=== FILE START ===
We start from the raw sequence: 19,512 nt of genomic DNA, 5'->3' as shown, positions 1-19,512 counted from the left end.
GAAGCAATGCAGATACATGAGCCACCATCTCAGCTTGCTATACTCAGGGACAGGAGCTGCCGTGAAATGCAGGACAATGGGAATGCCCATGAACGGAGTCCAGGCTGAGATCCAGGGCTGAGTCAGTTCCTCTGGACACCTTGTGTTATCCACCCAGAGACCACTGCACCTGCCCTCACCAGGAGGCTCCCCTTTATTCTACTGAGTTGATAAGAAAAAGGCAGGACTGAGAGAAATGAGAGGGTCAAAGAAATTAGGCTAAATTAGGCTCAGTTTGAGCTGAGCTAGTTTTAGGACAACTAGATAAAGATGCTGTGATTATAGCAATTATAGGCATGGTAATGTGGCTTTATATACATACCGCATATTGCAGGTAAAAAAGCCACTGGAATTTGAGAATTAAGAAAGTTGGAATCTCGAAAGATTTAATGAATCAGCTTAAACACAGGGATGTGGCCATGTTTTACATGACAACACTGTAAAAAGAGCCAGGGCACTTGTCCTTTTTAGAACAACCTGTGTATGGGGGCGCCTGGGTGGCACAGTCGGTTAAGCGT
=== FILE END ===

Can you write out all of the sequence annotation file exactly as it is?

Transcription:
We start from the raw sequence: 19,512 nt of genomic DNA, 5'->3' as shown, positions 1-19,512 counted from the left end.
GAAGCAATGCAGATACATGAGCCACCATCTCAGCTTGCTATACTCAGGGACAGGAGCTGCCGTGAAATGCAGGACAATGGGAATGCCCATGAACGGAGTCCAGGCTGAGATCCAGGGCTGAGTCAGTTCCTCTGGACACCTTGTGTTATCCACCCAGAGACCACTGCACCTGCCCTCACCAGGAGGCTCCCCTTTATTCTACTGAGTTGATAAGAAAAAGGCAGGACTGAGAGAAATGAGAGGGTCAAAGAAATTAGGCTAAATTAGGCTCAGTTTGAGCTGAGCTAGTTTTAGGACAACTAGATAAAGATGCTGTGATTATAGCAATTATAGGCATGGTAATGTGGCTTTATATACATACCGCATATTGCAGGTAAAAAAGCCACTGGAATTTGAGAATTAAGAAAGTTGGAATCTCGAAAGATTTAATGAATCAGCTTAAACACAGGGATGTGGCCATGTTTTACATGACAACACTGTAAAAAGAGCCAGGGCACTTGTCCTTTTTAGAACAACCTGTGTATGGGGGCGCCTGGGTGGCACAGTCGGTTAAGCGT